Moving reptiles?  Use our snake and lizard quarantine PCR panel to avoid spreading contagious agents.

Ruminating about hoofstock issues?  Try our ruminant fecal screening PCR panel - tests for most common GI pathogens in wild & domestic ruminants.

Our Rodent Infestation PCR Panel tests for 5 common pathogens found in rodent-contaminated facilities.

In over your head? Try our waterborne pathogens PCR panel - detection of 7 different environmental pathogens by real time PCR.

Something fishy going on in your tanks? Try our new Zebrafish screening PCR panel - tests for 6 different pathogen categories from one easy-to-collect sample.

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Zoologix performs environmental, zoo, wildlife and aquatic PCR tests for...

Aeromonas hydrophila

African swine fever

Aleutian disease

Amphibian panel

Anisakis worms



Batrachochytrium dendrobatidis

Baylisascaris procyonis

Borna virus

Borrelia burgdorferi



Canine circovirus

Canine distemper

Canine parvovirus

Capillaria xenopodis


Chlamydophila pneumoniae

Chytrid fungus

Citrobacter freundii

Classical swine fever





Coxiella burnetii



Cryptosporidium serpentis

Cryptosporidium varanii (formerly saurophilum)

Delftia acidovorans

E. coli O157:H7

E. coli panel



Enterobacter cloacae


Epizootic hemorrhagic disease

Feline immunodeficiency virus (FIV)

Feline infectious peritonitis (FIP)

Feline panleukopenia

Ferret respiratory enteric coronavirus

Francisella tularensis




Hepatitis E

Herring worms


Influenza type A

Influenza type B

Japanese encephalitis

Johne's disease

Kangaroo herpesviruses


Lawsonia intracellularis




Listeria monocytogenes

Lizard quarantine panel

Lyme disease

Macropodid (kangaroo) herpesviruses


Mink enteritis virus


Mycobacteria in mammals, amphibians and fish

Mycoplasma mustelae

Mycoplasma species

Neospora caninum

Nipah virus

Ophidiomyces ophiodiicola

Pasteurella multocida

Plasmodium species

Porcine cytomegalovirus

Porcine lymphotropic herpesvirus

Porcine parvovirus

Pseudocapillaria tomentosa

Pseudocapillaroides xenopi

Pseudoloma neurophilia


Pseudoterranova worms

Q fever



Reovirus screen


Rift Valley fever



Sarcocystis neurona

Snake fungal disease

Snake quarantine panel

Stenotrophomonas maltophilia

St. Louis encephalitis

Strep pneumoniae

Streptococcus pyogenes

Swine vesicular disease

Toxoplasma gondii

Treponema pallidum


Trypanosoma cruzi

Trypanosoma evansi



Valley Fever

Vesicular stomatitis


West Nile virus

White nose syndrome

Yersinia enterocolitica

Yersinia pestis

Yersinia pseudotuberculosis

Vesicular stomatitis PCR test
wildlife and zoo assay data sheet

Vesicular stomatitis virus (VSV)

Test code: S0068 - Ultrasensitive qualitative detection of vesicular stomatitis virus by reverse transcription coupled real time polymerase chain reaction. This assay detects and differentiates the New Jersey and Indiana serotypes of the vesicular stomatitis virus.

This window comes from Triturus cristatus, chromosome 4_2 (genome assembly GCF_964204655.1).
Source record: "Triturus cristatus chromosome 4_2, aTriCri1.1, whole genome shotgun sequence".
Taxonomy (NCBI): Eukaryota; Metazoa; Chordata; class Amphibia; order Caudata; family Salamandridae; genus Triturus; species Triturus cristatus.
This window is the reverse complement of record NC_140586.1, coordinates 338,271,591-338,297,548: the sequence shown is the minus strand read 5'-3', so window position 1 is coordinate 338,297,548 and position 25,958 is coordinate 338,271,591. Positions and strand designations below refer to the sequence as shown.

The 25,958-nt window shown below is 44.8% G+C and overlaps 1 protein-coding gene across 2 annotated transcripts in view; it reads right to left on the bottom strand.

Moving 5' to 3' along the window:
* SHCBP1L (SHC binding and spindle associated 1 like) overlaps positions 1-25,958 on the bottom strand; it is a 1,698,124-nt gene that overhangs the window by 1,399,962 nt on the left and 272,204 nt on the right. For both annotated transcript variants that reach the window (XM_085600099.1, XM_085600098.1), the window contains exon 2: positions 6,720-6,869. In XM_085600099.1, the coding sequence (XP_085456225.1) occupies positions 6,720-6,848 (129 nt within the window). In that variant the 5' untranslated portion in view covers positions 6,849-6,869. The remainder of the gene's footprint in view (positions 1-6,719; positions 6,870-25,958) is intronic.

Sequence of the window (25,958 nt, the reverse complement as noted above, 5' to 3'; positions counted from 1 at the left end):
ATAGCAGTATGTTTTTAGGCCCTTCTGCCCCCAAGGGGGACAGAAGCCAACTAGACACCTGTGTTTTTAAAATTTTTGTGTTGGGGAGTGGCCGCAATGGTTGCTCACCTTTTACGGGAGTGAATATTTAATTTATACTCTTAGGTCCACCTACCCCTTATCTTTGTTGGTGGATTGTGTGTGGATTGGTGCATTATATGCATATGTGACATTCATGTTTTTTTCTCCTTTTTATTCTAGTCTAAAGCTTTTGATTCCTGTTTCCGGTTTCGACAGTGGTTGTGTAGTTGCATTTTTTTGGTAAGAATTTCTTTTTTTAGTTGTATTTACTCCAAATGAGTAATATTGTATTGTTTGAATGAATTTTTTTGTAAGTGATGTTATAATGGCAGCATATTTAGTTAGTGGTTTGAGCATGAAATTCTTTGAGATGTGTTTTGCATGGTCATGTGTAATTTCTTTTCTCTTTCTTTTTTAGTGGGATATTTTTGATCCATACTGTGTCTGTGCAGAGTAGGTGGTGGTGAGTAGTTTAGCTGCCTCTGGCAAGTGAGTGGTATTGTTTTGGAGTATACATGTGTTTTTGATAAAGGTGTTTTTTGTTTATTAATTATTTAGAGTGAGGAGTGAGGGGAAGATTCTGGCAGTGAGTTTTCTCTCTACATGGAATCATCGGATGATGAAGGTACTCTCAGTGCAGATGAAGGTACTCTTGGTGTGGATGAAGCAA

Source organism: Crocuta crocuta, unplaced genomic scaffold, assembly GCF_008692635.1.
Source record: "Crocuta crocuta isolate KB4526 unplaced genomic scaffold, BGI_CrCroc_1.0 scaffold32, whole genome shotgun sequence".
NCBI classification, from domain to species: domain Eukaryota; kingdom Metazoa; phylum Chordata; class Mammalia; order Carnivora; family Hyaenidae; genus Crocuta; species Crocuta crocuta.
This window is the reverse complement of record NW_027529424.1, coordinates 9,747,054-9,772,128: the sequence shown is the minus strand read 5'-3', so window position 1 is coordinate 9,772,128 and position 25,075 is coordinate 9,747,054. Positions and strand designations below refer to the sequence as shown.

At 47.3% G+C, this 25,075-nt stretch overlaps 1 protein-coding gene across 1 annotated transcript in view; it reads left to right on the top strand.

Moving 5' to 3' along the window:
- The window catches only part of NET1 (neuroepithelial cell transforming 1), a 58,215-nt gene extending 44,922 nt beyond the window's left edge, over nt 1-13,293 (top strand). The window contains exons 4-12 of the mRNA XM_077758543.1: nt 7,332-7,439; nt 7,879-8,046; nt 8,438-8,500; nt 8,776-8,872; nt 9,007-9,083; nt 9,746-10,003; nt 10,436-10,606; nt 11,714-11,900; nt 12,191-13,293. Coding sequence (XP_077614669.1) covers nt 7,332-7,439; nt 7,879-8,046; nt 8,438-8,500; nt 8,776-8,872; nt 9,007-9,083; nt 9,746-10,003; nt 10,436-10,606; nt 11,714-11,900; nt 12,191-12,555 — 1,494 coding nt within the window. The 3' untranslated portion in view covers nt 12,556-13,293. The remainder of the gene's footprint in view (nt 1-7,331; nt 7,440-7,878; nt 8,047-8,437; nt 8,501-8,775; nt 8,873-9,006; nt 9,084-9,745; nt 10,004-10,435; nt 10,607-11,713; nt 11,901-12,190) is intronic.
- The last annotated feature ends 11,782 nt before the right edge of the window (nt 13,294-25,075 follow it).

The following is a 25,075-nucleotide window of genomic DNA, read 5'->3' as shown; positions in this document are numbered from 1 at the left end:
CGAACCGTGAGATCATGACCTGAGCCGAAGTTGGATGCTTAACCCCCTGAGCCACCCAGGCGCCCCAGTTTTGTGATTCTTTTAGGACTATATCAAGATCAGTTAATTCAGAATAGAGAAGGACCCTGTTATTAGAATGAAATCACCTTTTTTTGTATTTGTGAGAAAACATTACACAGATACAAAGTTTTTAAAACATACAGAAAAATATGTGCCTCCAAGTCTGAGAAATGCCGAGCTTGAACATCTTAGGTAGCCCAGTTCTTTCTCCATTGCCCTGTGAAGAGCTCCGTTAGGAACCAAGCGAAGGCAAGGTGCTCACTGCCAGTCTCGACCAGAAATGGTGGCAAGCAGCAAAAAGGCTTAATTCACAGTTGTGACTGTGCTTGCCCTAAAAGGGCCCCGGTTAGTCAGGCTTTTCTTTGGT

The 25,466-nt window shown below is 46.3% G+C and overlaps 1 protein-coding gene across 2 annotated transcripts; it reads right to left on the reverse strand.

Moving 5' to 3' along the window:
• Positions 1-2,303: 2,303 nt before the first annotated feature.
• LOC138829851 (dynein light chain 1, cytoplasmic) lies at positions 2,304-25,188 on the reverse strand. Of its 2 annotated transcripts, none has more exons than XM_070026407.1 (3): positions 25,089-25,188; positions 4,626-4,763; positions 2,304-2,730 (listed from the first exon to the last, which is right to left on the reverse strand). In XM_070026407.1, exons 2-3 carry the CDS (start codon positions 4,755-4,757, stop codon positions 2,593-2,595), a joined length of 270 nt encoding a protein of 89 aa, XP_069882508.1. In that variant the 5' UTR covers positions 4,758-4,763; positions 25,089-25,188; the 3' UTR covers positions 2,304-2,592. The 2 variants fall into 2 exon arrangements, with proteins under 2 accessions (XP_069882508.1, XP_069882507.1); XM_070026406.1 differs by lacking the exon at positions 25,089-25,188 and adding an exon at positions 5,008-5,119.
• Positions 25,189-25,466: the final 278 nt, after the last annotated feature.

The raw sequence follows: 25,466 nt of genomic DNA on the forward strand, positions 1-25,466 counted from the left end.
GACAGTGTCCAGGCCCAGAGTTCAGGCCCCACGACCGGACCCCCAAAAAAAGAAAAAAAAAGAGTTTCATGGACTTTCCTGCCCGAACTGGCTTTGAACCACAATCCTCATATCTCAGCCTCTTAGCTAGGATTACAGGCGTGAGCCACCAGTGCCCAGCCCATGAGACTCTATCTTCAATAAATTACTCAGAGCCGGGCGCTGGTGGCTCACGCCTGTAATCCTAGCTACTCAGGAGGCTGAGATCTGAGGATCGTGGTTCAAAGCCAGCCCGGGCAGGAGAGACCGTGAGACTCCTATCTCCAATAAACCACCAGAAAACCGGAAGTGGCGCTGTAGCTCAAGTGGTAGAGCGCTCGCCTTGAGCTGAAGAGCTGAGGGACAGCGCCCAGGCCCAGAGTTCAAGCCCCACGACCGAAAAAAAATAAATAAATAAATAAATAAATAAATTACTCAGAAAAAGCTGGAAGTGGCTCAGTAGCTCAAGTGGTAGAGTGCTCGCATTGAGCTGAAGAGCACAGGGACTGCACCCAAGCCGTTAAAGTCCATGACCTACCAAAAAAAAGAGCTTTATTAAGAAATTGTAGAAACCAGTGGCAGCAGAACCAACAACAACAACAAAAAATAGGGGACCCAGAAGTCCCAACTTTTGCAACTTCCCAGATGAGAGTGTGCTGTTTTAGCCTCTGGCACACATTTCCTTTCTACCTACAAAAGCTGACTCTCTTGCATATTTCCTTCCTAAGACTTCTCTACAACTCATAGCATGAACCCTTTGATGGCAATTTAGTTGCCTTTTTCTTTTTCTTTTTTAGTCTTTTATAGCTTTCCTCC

Vesicular stomatitis (VS) is a disease of horses, cattle, swine, sheep, goats and deer caused by related viruses in the genus Vesiculovirus of the family Rhabdoviridae. The viral genome is 11 kb and codes for five main proteins: the nucleocapsid (N), phosphoprotein (P), matrix (M), glycoprotein(G), and polymerase (L). Serologically, VS viruses have been classified into two main serotypes: New Jersey (NJ) and Indiana (IN). In addition to the classic VSV-IN (IN1), two additional subtypes, Cocal virus (VSV-IN2) and Alagoas virus (VSV-IN3), have been described.

VS is prevalent in northern South America, throughout Central America, and at one site in the United States: Ossabaw Island, Georgia. However, outbreaks of VS have been reported in the western United States, northern Mexico, and temperate regions of South America. The disease can cause blisters on an animal's mouth, teats or hooves. Clinical outbreaks of VS in livestock can result in significant economic impact on producers and extensive regulatory responses by governmental agencies, including trade restrictions, market closures, and quarantines. Such measures are needed because of the clinical similarities between VS and foot-and-mouth disease and other foreign vesicular diseases in livestock species.


  • Help confirm the disease causing agent
  • Distinguish between VS and other vesicular diseases including foot-and-mouth
  • Shorten the time required to confirm a clinical diagnosis of VS infection
  • Help ensure that animal herds and populations are free of VS
  • Early prevention of spread of VS
  • Minimize human exposure to the virus

Magnuson, R.J., Triantis, J., Rodriguez, L.L., Perkins, A., Meredith, C.O., Beaty, B., McCluskey, B., and Salman M. (2003) A single-tube multiplex reverse transcription-polymerase chain reaction for detection and differentiation of vesicular stomatitis Indiana 1 and New Jersey viruses in insects. J. Vet. Diagn. Invest. 15:561-567.

Specimen requirements: 0.2 ml whole blood in EDTA (purple top) tube, or lesion swab or nasopharyngeal swab, or 0.2 ml nasal wash, or 0.2 ml fresh or frozen tissue.

Contact Zoologix if advice is needed to determine an appropriate specimen type for a specific diagnostic application. For specimen types not listed here, please contact Zoologix to confirm specimen acceptability and shipping instructions.

For all specimen types, if there will be a delay in shipping, or during very warm weather, refrigerate specimens until shipped and ship with a cold pack unless more stringent shipping requirements are specified. Frozen specimens should be shipped so as to remain frozen in transit. See shipping instructions for more information.

Turnaround time: 2 business days

Methodology: Qualitative reverse transcription coupled real time PCR

Normal range: Nondetected

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